Brother of crossing death teenager set to sue rail firm
Connor Milloy has won legal aid to fund a civil action against the infrastructure giant after losing his brother Robert, 18, in a horrific accident early this year.
In a highly unusual legal move, the Scottish schoolboy will claim for "loss of society", arguing that the accident has deprived him of the company of his sibling as he grows up.
Robert Milloy, who was usually called Boab and has a half-brother called Bran, was killed as he walked home for lunch in the village of Gatehead, near Kilmarnock, Ayrshire, on 27 January.
The farm worker was hit by a train as he stepped past a partial barrier and onto the rail track, just yards from his house. He died at the scene after being thrown 60ft by the impact.
His family and their lawyers have still to decide exactly how much to seek in damages. But the families of victims of other level-crossing accidents have typically won tens of thousands of pounds in recent years after winning their cases.
His father, also Robert, a 47-year-old animal health inspector, said improving safety measures at level crossings was the central issue.
Milloy said: "If they came to me and said they were sorry, paid the cost of the funeral and put full double barriers on level crossings, then I would be happy.
"We can't bring Boab back. But the next best thing we can do is find ways of making these crossings safer. And the only way we can do that is through the courts."
The family's lawyer, Paul McHolland, from Ross Harper, said: "This was a devastating incident with tragic consequences. We are in the process of advancing a claim via the courts."
Milloy, who is divorced from Boab's mother, argues that his son would not have been able to step on to the tracks if Network Rail had installed double barriers across the whole carriageway and pavement at the Gatehead crossing.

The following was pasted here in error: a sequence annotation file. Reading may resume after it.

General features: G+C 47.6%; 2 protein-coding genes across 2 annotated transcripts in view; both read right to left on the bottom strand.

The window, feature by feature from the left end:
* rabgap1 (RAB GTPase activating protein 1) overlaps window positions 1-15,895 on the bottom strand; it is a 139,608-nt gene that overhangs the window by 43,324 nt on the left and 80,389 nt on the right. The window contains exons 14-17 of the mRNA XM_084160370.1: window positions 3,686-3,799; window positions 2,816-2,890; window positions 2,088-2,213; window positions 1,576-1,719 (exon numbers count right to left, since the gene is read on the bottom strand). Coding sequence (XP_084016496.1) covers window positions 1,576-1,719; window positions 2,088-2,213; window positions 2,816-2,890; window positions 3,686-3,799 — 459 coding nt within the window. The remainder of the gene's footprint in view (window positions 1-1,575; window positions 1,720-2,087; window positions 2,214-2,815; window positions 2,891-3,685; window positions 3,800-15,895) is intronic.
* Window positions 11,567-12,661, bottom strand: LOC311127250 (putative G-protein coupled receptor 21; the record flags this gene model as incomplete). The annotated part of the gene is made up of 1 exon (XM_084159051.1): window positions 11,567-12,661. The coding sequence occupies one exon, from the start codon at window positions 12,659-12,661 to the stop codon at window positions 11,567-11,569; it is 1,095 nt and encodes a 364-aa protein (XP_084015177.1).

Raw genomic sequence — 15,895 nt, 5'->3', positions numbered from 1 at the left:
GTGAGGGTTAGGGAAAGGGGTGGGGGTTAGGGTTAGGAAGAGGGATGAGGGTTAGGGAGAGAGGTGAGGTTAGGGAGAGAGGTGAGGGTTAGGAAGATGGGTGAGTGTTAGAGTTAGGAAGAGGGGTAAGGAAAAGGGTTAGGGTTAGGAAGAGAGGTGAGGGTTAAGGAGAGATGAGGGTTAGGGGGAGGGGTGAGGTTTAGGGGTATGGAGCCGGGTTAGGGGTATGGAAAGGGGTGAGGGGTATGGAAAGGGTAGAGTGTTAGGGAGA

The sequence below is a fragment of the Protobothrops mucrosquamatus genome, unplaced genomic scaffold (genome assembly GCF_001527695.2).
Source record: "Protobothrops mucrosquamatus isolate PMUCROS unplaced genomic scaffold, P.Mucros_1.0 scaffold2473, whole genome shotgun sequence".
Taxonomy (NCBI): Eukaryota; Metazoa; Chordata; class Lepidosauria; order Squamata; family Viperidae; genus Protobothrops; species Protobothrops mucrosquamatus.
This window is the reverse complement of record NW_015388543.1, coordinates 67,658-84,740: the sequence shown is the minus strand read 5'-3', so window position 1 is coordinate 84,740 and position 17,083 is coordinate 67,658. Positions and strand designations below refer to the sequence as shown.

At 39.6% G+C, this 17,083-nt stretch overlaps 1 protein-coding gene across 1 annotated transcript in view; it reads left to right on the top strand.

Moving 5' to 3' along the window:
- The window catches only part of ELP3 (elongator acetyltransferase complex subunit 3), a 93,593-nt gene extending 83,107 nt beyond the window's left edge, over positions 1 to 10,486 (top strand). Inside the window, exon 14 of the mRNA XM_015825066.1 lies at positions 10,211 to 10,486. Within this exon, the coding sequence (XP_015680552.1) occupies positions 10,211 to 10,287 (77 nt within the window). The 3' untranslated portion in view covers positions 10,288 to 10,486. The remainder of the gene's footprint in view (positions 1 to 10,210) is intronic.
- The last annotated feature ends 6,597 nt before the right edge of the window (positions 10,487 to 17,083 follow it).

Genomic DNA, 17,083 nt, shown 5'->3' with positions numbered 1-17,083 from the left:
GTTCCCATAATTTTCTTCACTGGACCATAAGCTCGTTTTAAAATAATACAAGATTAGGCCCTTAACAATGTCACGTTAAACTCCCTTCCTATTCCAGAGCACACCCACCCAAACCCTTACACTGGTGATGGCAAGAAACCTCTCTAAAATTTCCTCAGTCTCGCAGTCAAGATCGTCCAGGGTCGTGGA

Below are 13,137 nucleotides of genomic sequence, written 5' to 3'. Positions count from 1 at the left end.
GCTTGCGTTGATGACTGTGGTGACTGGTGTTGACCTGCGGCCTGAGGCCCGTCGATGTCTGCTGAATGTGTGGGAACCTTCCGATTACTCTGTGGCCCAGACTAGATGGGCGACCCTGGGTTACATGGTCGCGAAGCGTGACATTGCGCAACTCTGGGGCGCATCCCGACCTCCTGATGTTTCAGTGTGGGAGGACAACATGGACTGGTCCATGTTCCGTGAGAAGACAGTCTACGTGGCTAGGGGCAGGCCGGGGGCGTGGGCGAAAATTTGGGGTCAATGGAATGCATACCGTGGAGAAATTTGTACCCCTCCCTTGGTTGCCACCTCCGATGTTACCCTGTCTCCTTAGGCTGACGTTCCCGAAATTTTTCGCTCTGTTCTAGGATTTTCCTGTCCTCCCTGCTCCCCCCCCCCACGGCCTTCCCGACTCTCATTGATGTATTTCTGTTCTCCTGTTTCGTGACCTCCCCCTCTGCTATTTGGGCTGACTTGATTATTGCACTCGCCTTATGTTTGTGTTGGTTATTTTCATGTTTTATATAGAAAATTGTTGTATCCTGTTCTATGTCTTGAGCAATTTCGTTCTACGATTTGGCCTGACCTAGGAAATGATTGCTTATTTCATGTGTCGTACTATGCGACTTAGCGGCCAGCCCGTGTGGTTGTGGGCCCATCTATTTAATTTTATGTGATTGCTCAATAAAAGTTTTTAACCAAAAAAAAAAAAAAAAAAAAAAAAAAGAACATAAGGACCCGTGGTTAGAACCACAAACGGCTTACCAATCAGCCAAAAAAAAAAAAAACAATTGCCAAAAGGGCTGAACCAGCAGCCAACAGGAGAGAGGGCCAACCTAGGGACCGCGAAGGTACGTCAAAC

His son died instantly when he was hit by the 11.40am Girvan to Kilmarnock service at the crossing which lies in the centre of the village. Before the arrival of the train, which was travelling at 50mph when it hit him at around 12.35pm, a barrier had come down and closed the left-hand lane to road traffic, leaving the right-hand lane unprotected. There were also flashing warning lights and klaxon sounds. There is no suggestion the safety measures were not working properly.
Milloy yesterday said his son had to take some of the blame for his tragic death. "Boab had been off work with the cold and he was still bunged up," he said. "He had his hood u p against the rain, it was a right smirry day. And he was shuffling music on his mobile. So he just walked along the pavement and past the barrier. He didn't hear the klaxons or see the lights. He had crossed thousands of times. It was too familiar."
Milloy, however, argued that similar familiarity did not stop factories fitting protective barriers to machinery to protect workers from moments of inattentiveness. "Railways are not like roads," he s aid. "It is not as if the train driver, who I feel really sorry for, could have swerved."
Twelve people have died in level-crossing accidents in Britain so far this year, five of them in Scotland and three in a single car accident in Caithness in the summer. A further 14 people died last year.
"The trains sound their horns now at the crossing, which is just a few yards from our house," he said. "Every time I hear them I think of Boab.
"That whole day I thought I was living a story, a play, something off the telly. I was at work when my girlfriend called to say what had happened. I drove home, screaming, shouting and crying all the way.
"I gave him a cuddle in the morgue. His hands were cold but his back was still warm. It isn't easy getting over that."
His son has since been buried in a plot in his father's garden.
Milloy said he had feared he wouldn't be able to take legal action. Employed and a home-owner, he was neither rich enough to afford litigation nor poor enough to automatically be entitled to legal aid. However, as a minor, Connor Milloy had no income and was therefore able to access public funds for the action.
Network Rail, in an out-of-court settlement earlier this autumn, paid 20,000 to another Ross Harper client, the widow of a man killed at a level crossing in Cardross, Dunbartonshire, in 2003. It is also facing an action for 500,000 in damages from a pregnant woman, who spent months in a coma after her car collided with a train at Halkirk in Caithness, in 2002. That was the same crossing where three pensioners died earlier this year.
The company yesterday said its crossings complied with safety standards set by its watchdog, the Office of the Rail Regulator or ORR. A spokesman added: "In the case of Gatehead level crossing, we have a system appropriate for the level of use. It is protected by warning lights, klaxons and a half-barrier system."